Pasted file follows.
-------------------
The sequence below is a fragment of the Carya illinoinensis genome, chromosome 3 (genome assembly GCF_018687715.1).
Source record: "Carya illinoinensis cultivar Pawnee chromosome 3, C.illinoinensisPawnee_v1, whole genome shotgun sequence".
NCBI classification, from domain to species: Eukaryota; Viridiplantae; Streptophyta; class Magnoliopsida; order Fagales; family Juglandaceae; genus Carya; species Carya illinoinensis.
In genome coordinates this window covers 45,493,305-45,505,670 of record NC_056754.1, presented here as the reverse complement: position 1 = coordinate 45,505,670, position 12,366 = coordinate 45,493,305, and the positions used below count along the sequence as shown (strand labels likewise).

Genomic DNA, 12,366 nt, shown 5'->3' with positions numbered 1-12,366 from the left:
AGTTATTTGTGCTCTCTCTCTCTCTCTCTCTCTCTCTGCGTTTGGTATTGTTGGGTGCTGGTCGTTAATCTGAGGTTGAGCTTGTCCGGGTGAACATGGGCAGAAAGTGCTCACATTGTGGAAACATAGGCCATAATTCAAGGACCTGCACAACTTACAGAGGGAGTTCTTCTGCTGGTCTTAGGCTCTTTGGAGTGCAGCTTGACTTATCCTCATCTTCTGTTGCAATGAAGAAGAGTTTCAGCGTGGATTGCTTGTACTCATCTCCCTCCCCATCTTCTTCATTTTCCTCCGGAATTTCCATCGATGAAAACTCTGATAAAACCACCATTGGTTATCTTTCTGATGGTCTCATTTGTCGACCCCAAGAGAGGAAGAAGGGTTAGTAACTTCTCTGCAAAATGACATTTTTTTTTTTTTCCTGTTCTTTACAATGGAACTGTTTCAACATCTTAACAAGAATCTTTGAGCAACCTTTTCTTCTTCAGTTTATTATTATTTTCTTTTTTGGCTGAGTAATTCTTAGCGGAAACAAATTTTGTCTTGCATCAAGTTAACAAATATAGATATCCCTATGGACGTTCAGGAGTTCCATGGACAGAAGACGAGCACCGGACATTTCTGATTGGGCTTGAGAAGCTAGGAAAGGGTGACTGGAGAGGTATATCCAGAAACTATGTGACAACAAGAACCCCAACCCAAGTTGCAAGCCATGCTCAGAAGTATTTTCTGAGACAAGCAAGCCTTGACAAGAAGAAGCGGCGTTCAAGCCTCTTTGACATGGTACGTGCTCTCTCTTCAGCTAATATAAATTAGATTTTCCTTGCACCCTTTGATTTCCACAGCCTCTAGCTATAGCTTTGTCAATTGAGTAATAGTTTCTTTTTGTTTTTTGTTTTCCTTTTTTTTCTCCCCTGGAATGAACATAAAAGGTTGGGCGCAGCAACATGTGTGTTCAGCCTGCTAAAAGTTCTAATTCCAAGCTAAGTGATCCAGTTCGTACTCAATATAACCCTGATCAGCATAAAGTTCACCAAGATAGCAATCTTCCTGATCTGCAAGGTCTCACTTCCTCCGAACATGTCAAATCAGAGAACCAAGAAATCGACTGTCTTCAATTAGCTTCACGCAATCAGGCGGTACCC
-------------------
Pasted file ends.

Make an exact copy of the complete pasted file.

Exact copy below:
The sequence below is a fragment of the Carya illinoinensis genome, chromosome 3 (genome assembly GCF_018687715.1).
Source record: "Carya illinoinensis cultivar Pawnee chromosome 3, C.illinoinensisPawnee_v1, whole genome shotgun sequence".
NCBI classification, from domain to species: Eukaryota; Viridiplantae; Streptophyta; class Magnoliopsida; order Fagales; family Juglandaceae; genus Carya; species Carya illinoinensis.
In genome coordinates this window covers 45,493,305-45,505,670 of record NC_056754.1, presented here as the reverse complement: position 1 = coordinate 45,505,670, position 12,366 = coordinate 45,493,305, and the positions used below count along the sequence as shown (strand labels likewise).

Genomic DNA, 12,366 nt, shown 5'->3' with positions numbered 1-12,366 from the left:
AGTTATTTGTGCTCTCTCTCTCTCTCTCTCTCTCTCTGCGTTTGGTATTGTTGGGTGCTGGTCGTTAATCTGAGGTTGAGCTTGTCCGGGTGAACATGGGCAGAAAGTGCTCACATTGTGGAAACATAGGCCATAATTCAAGGACCTGCACAACTTACAGAGGGAGTTCTTCTGCTGGTCTTAGGCTCTTTGGAGTGCAGCTTGACTTATCCTCATCTTCTGTTGCAATGAAGAAGAGTTTCAGCGTGGATTGCTTGTACTCATCTCCCTCCCCATCTTCTTCATTTTCCTCCGGAATTTCCATCGATGAAAACTCTGATAAAACCACCATTGGTTATCTTTCTGATGGTCTCATTTGTCGACCCCAAGAGAGGAAGAAGGGTTAGTAACTTCTCTGCAAAATGACATTTTTTTTTTTTTCCTGTTCTTTACAATGGAACTGTTTCAACATCTTAACAAGAATCTTTGAGCAACCTTTTCTTCTTCAGTTTATTATTATTTTCTTTTTTGGCTGAGTAATTCTTAGCGGAAACAAATTTTGTCTTGCATCAAGTTAACAAATATAGATATCCCTATGGACGTTCAGGAGTTCCATGGACAGAAGACGAGCACCGGACATTTCTGATTGGGCTTGAGAAGCTAGGAAAGGGTGACTGGAGAGGTATATCCAGAAACTATGTGACAACAAGAACCCCAACCCAAGTTGCAAGCCATGCTCAGAAGTATTTTCTGAGACAAGCAAGCCTTGACAAGAAGAAGCGGCGTTCAAGCCTCTTTGACATGGTACGTGCTCTCTCTTCAGCTAATATAAATTAGATTTTCCTTGCACCCTTTGATTTCCACAGCCTCTAGCTATAGCTTTGTCAATTGAGTAATAGTTTCTTTTTGTTTTTTGTTTTCCTTTTTTTTCTCCCCTGGAATGAACATAAAAGGTTGGGCGCAGCAACATGTGTGTTCAGCCTGCTAAAAGTTCTAATTCCAAGCTAAGTGATCCAGTTCGTACTCAATATAACCCTGATCAGCATAAAGTTCACCAAGATAGCAATCTTCCTGATCTGCAAGGTCTCACTTCCTCCGAACATGTCAAATCAGAGAACCAAGAAATCGACTGTCTTCAATTAGCTTCACGCAATCAGGCGGTACCC